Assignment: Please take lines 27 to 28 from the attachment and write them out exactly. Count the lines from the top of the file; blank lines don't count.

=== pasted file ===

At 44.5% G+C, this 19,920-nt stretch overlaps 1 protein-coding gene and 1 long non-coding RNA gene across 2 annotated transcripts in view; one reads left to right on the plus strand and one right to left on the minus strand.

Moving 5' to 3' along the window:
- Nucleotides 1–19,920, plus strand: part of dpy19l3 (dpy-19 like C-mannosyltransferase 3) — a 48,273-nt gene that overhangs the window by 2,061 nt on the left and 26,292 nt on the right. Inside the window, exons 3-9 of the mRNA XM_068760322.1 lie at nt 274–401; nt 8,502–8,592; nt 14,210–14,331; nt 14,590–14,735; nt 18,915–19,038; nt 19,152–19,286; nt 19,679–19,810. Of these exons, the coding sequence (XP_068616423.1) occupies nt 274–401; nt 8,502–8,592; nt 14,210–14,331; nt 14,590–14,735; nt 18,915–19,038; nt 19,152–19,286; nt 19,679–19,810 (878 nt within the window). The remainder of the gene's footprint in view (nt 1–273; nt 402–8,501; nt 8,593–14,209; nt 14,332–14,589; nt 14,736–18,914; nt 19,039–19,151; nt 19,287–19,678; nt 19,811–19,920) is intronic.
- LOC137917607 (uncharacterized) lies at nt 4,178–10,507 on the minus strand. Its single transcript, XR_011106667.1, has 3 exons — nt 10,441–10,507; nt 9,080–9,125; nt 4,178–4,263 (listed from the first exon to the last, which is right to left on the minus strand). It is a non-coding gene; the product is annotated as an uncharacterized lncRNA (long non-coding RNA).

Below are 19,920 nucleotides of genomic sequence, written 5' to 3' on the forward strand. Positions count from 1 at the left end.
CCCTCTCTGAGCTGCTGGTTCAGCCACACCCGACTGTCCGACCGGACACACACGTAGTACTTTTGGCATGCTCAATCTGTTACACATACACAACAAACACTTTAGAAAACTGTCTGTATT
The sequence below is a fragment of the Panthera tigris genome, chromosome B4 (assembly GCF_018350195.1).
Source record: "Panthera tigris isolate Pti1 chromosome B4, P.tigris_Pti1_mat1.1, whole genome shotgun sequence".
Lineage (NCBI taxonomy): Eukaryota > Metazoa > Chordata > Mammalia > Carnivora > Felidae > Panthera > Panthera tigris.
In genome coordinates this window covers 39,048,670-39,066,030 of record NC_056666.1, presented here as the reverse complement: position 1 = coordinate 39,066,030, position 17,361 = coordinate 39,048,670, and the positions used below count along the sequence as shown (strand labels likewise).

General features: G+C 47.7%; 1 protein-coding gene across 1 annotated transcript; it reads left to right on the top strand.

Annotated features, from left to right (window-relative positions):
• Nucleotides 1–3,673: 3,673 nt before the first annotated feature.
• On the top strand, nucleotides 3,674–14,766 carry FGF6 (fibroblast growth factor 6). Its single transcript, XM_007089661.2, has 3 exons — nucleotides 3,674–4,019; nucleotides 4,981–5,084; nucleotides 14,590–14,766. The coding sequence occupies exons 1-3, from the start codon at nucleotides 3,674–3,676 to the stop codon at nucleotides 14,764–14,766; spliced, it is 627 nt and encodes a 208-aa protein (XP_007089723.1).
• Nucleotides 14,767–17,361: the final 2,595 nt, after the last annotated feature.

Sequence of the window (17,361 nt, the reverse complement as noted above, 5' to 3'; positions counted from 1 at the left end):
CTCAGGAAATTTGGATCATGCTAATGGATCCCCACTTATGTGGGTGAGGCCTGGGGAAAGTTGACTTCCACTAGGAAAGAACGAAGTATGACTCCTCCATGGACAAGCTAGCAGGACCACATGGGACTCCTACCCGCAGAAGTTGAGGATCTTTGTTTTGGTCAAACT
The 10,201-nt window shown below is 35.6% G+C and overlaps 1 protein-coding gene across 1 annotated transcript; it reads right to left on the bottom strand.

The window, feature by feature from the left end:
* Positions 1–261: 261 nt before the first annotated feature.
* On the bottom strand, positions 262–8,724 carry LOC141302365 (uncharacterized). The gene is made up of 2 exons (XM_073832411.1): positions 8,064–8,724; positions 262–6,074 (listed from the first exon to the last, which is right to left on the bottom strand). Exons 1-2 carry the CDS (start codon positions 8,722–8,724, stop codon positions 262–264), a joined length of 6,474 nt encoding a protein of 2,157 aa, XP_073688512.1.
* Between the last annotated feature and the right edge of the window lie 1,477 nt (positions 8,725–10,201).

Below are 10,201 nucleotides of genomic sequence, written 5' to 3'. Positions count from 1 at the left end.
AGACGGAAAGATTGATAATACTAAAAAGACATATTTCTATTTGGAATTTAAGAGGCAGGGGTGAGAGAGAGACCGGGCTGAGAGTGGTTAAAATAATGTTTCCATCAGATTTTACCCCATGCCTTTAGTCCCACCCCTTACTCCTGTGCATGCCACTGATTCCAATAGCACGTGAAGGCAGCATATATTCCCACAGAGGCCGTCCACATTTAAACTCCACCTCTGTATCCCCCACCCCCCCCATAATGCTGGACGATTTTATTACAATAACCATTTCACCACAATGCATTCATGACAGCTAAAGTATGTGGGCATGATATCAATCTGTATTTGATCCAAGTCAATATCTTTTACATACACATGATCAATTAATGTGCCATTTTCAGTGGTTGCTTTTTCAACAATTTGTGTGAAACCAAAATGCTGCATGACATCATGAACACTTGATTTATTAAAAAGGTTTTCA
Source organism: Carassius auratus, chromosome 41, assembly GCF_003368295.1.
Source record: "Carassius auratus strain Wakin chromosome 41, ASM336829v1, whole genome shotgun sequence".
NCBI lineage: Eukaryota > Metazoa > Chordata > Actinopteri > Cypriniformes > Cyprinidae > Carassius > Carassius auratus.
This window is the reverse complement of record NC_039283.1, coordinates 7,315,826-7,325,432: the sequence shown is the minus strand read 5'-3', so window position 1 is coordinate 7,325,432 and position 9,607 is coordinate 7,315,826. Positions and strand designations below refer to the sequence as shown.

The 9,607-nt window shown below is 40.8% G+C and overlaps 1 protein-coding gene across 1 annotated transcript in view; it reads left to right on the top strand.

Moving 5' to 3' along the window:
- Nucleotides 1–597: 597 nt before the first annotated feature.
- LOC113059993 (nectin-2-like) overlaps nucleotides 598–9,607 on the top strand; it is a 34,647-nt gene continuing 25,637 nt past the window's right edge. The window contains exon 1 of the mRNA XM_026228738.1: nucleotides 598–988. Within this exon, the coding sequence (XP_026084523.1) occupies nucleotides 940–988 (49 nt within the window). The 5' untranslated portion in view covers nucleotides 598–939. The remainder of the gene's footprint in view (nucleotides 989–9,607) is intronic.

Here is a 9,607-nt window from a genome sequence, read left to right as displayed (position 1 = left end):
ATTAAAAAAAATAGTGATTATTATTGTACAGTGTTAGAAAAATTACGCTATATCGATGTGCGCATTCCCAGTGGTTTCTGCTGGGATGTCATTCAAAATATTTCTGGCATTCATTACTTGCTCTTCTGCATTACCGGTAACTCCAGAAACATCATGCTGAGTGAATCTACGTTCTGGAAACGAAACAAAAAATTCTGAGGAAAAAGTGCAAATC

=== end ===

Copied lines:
NCBI lineage: Eukaryota > Metazoa > Chordata > Actinopteri > Cypriniformes > Cyprinidae > Carassius > Carassius auratus.
This window is the reverse complement of record NC_039283.1, coordinates 7,315,826-7,325,432: the sequence shown is the minus strand read 5'-3', so window position 1 is coordinate 7,325,432 and position 9,607 is coordinate 7,315,826. Positions and strand designations below refer to the sequence as shown.